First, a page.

United States District Court, D. Colorado
ORDER ON MOTION TO DISMISS
Brooke Jackson, United States District Judge.
matter is before the Court on defendants Wells Fargo &
Company's; Wells Fargo Bank, N.A.'s; Wells Fargo
Capital Finance, LLC's; Global Alternative
Investments'; and Global Alternative Investment Services,
Inc.'s (“defendants”) motion to dismiss. ECF
No. 16. For the reasons stated below, the Court GRANTS
John Schmidt is a former Wells Fargo employee. ECF No. 1 at
4. Before joining Wells Fargo, Mr. Schmidt co-founded Castle
Pines Capital, LLC (“Castle Pines”). Id.
at 1. After Wells Fargo acquired Castle Pines, Mr. Schmidt
entered into an employment agreement with Wells Fargo on May
25, 2011 (the “2011 Agreement”) whereby Mr.
Schmidt would remain employed as the Managing Partner of
Castle Pines for a period of five years. Id. at 4.
In April of 2016, as the 2011 Agreement was nearing
expiration, Wells Fargo asked Mr. Schmidt to apply for a
position in which he would assist with another large Wells
Fargo acquisition. Id. Mr. Schmidt declined and
instead chose to resign from Wells Fargo. Id. After
the acquisition occurred, Mr. Schmidt engaged in employment
discussions with Wells Fargo executives which resulted in his
being offered the position of Head of Supply Chain Finance
for Wells Fargo Capital Finance, LLC, effective May 5, 2016.
terms of Mr. Schmidt's new position were set forth in
oral communications and in a May 5, 2016 letter sent to Mr.
Schmidt by Scott Diehl, Executive Vice President and Head of
Global Solutions Group with Wells Fargo Capital Finance, LLC.
Id. According to Mr. Schmidt, the parties orally
agreed that his term of employment would be for five years.
Id. at 5. Additionally, the May 2016 letter
allegedly provided partial terms of Mr. Schmidt's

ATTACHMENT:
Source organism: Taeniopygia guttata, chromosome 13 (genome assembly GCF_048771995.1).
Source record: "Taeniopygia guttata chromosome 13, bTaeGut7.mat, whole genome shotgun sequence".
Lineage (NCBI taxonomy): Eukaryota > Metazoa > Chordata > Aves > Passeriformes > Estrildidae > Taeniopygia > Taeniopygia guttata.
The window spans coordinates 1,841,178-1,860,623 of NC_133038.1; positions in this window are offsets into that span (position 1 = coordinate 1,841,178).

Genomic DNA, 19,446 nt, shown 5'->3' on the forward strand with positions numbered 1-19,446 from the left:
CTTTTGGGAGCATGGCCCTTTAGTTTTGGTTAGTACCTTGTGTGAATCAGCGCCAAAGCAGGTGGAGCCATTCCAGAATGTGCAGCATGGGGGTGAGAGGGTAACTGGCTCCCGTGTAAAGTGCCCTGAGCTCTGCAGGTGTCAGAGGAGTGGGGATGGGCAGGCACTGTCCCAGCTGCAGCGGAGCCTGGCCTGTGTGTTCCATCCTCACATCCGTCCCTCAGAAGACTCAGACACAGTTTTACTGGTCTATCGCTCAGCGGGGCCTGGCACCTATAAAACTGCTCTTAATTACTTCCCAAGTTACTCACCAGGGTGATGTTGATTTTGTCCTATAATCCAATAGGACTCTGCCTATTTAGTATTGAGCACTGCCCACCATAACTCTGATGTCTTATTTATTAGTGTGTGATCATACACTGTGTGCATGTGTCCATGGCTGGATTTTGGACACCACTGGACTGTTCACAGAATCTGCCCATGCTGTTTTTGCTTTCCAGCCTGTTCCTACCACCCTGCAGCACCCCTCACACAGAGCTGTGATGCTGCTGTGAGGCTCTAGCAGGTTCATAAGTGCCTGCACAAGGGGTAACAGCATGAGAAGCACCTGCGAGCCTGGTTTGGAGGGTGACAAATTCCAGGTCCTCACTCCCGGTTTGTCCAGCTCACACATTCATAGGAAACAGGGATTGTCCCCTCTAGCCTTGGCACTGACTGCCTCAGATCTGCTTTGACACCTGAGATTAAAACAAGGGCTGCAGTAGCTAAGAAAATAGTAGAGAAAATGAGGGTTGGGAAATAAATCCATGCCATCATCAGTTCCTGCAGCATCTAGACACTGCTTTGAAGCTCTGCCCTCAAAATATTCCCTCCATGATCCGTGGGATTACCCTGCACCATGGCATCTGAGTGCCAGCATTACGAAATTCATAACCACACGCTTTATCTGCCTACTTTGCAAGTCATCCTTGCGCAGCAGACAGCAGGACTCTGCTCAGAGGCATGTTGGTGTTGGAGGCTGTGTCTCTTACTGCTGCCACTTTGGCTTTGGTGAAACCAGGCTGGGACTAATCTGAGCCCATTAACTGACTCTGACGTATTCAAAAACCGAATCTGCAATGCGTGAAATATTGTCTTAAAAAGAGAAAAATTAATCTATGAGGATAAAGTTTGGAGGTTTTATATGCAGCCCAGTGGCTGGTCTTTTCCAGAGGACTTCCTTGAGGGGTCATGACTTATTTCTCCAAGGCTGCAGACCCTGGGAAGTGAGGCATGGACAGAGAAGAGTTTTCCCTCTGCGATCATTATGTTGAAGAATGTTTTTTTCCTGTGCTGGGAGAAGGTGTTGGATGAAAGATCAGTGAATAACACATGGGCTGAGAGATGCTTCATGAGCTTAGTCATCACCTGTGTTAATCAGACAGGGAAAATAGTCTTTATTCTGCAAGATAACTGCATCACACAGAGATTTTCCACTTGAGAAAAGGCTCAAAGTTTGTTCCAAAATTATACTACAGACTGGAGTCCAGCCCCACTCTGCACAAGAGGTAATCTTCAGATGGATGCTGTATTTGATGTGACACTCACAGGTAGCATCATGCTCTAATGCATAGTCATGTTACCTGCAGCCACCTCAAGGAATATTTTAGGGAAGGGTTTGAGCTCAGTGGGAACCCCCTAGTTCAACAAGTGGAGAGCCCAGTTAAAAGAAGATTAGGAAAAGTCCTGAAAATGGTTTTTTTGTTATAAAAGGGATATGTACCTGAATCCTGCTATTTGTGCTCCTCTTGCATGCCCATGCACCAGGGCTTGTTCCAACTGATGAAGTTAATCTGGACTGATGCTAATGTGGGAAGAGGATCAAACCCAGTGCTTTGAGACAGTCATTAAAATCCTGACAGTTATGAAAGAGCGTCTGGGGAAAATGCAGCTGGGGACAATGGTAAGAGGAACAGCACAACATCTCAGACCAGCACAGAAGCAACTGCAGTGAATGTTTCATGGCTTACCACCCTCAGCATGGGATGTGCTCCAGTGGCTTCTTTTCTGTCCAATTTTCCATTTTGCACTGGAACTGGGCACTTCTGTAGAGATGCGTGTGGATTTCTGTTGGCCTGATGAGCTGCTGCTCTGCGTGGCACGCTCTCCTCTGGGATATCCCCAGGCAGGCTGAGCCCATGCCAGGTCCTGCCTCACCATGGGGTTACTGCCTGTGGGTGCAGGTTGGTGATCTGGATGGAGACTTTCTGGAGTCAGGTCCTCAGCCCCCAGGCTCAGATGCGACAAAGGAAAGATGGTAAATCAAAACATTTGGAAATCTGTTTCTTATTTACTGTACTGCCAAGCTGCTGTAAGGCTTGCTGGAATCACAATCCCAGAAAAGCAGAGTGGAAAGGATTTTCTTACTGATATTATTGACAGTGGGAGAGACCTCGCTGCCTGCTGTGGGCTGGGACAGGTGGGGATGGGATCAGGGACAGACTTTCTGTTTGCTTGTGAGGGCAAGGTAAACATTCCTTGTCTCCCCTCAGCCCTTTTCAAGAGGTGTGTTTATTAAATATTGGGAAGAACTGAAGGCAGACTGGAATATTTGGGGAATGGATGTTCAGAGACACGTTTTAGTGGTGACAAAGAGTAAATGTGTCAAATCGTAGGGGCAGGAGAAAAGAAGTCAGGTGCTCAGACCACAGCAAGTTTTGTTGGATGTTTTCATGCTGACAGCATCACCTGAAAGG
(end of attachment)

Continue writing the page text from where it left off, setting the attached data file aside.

employment, including his annual base pay and bonuses.
Id. at 4. On August 25, 2016 Wells Fargo
disseminated a press release announcing that Mr. Schmidt
would be leading the Supply Chain Finance Group. Id.
at 5. Mr. Diehl also issued statements in September 2016
touting Mr. Schmidt's experience and expertise and noting
that Wells Fargo was “fortunate to have him leading
this group.” Id.
to Mr. Schmidt, this honeymoon period would soon draw to a
close as implementation of the so-called “Volcker
Rule” drew closer. Codified in section 619 of the
Dodd-Frank Wall Street Reform and Consumer Protection Act,
the Volcker Rule prohibits an employee of a banking
entity-like Mr. Schmidt-from investing in certain types of
funds sponsored by the banking entity unless the employee is
directly engaged in providing investment advisory or other
services to the covered fund. Id. at 6 (citing 12
U.S.C. § 1851(d)(1)(G)(vii)). The restrictions of the
Volcker Rule became effective on July 21, 2012, but in July
2016 the deadline for banking entities to comply with the
Rule was extended to July 21, 2017. Id.
Schmidt was subject to the requirements of the Volcker Rule
because he had “significant assets” managed in
Wells Fargo's securities and was a Wells Fargo employee.
Id. At the crux of the instant case are the actions
undertaken by Mr. Schmidt to comply with the Volcker Rule.
Mr. Schmidt states that he was “assured by Wells Fargo
Senior Vice President, Wealth Advisor Liz O'Connor's
and Investment Manager Paul Hojnick's conduct, actions,
and representations that he would be given the opportunity to
assess his financial position at the end of 2016 and would
have several months into 2017 to take any action required
under the Volcker Rule.” Id. Specifically, Mr.
Schmidt alleges that Wells Fargo's plan was to value his
hedge fund investments after the end of 2016, determine the
impact of selling his assets, and allow Mr. Schmidt time to